cover image New York Is English, Chattanooga Is Creek

New York Is English, Chattanooga Is Creek

Chris Raschka, . . Atheneum/Jackson, $16.95 (40pp) ISBN 978-0-689-84600-7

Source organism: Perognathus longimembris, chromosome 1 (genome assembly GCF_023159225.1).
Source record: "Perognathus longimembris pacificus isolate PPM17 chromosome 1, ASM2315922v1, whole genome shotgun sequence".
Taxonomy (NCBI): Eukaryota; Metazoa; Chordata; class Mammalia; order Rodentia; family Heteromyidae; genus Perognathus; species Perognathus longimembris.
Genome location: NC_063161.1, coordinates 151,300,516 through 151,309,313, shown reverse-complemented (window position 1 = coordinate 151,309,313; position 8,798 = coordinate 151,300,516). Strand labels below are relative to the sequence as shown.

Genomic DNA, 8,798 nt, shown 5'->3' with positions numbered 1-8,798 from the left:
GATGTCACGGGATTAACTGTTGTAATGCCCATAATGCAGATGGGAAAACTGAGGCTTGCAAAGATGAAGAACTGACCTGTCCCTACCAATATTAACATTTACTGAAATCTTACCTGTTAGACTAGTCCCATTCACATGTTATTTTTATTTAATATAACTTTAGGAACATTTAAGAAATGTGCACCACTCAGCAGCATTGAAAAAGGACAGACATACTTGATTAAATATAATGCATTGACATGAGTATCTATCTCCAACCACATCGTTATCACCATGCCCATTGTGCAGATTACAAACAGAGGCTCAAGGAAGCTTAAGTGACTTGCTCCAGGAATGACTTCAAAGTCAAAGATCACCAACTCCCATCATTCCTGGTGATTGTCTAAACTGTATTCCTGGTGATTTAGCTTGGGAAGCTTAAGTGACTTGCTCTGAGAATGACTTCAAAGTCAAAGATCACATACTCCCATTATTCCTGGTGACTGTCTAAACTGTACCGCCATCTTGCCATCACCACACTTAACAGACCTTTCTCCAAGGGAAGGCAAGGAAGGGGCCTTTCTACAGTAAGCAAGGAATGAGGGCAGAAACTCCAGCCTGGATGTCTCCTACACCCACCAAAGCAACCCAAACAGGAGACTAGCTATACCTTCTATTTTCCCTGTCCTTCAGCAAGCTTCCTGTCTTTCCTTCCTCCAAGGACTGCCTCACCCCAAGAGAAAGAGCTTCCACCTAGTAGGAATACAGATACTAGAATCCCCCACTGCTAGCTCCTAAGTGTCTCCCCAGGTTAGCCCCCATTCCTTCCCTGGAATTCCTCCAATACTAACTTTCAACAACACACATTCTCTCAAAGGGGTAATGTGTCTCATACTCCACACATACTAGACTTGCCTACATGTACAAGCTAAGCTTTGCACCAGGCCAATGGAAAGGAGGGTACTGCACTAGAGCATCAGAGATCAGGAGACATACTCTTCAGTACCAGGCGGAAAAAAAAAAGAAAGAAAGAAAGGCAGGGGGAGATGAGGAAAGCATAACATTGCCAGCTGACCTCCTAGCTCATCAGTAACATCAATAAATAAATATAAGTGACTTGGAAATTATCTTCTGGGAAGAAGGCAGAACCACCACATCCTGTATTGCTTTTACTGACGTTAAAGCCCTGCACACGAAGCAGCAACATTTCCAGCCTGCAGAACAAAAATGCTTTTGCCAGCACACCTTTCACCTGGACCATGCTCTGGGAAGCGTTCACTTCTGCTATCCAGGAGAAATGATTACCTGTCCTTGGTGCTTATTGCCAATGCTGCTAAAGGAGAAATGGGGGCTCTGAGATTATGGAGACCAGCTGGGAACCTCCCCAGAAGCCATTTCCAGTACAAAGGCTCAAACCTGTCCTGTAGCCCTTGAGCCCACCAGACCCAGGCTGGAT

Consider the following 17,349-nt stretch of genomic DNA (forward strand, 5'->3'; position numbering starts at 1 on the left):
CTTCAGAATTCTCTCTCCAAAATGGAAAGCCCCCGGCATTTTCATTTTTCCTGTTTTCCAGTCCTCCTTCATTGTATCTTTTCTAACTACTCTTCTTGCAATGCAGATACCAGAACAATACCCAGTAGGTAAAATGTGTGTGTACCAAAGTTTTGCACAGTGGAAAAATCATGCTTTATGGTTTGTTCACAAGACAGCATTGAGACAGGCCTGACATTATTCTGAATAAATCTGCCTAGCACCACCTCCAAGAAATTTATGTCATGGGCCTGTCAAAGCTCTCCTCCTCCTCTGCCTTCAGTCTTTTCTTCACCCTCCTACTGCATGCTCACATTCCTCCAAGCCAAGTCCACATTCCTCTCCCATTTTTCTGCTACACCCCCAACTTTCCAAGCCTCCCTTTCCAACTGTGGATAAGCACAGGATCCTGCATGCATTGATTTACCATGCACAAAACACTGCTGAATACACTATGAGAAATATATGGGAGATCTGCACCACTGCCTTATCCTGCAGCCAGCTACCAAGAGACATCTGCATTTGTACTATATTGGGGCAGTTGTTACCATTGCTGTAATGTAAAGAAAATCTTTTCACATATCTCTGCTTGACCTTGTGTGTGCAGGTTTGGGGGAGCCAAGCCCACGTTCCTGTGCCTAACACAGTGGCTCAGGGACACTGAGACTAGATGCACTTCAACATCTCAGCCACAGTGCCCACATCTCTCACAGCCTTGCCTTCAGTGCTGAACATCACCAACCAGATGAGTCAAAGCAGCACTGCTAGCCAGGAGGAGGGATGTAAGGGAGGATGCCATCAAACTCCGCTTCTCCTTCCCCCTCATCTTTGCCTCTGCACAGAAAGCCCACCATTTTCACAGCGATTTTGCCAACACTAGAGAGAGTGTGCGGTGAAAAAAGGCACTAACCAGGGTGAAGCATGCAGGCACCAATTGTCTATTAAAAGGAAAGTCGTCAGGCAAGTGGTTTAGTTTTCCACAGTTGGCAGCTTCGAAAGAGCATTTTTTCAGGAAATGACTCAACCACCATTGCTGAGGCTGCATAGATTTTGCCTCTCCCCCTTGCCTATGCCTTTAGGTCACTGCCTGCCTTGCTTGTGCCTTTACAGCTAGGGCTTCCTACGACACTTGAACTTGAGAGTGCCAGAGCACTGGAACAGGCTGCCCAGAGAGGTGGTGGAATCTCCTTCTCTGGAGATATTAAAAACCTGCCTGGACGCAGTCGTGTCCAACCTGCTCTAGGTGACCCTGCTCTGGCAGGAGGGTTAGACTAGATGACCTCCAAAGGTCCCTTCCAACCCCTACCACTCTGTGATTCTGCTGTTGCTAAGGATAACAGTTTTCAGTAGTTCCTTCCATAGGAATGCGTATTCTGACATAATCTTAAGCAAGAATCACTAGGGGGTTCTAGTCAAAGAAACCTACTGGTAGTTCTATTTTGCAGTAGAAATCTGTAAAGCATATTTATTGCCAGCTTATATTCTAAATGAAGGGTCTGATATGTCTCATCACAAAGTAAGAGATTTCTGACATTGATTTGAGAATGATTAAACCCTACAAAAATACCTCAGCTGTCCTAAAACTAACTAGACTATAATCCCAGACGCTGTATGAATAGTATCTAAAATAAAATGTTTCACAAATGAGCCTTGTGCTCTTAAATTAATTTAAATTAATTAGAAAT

In an inventive book that pictures U.S. cities as aristocrats, explorers and Native Americans, Raschka (Mysterious Thelonius ) blithely explains that "a thousand names, a hundred languages... and a million people name one nation." New York, in its post–Nieuw Amsterdam incarnation, appears as a bewigged and snow-white-powdered Duke of York, prancing in a red coat and buckle shoes. Like the other personified cities, he wears a hat that alludes to his home's distinctive architecture—in this case, a stylized sky-blue Empire State Building. Multiethnic New Yorkers might rightly protest this monochromatic and dandyish depiction. But optimistic Raschka barely alludes to the conflicts and mixed populations that give places their names. Graceful Minneapolis, "part Sioux, part Greek," does stand a bit aloof, but overall these variegated cities get along. New York throws a party and invites German princess Charlotte, dancing Waikiki, San Francisco cloaked in brown monk's robes (for its St. Francis of Assisi roots) and Pittsburgh, who wears a Revolutionary general's blue coat and a cap topped with three steel-era smokestacks. Conversation starts slowly, but then "Beulah met Bethesda. They're both Aramaic!" and Greek, white-bearded Philadelphia clasps hands with Memphis, called after an Egyptian city. At the end of the night, New York politely says, "Buenos noches, Las Vegas. Au revoir, Lafayette. Darling Salem, shalom." Raschka's lilting approximate rhyme, and his piquant watercolors on clean white paper, make this book an aural and visual pleasure, a gateway to understanding the complicated histories in unusual words' origins. Ages 4-7. (Oct.)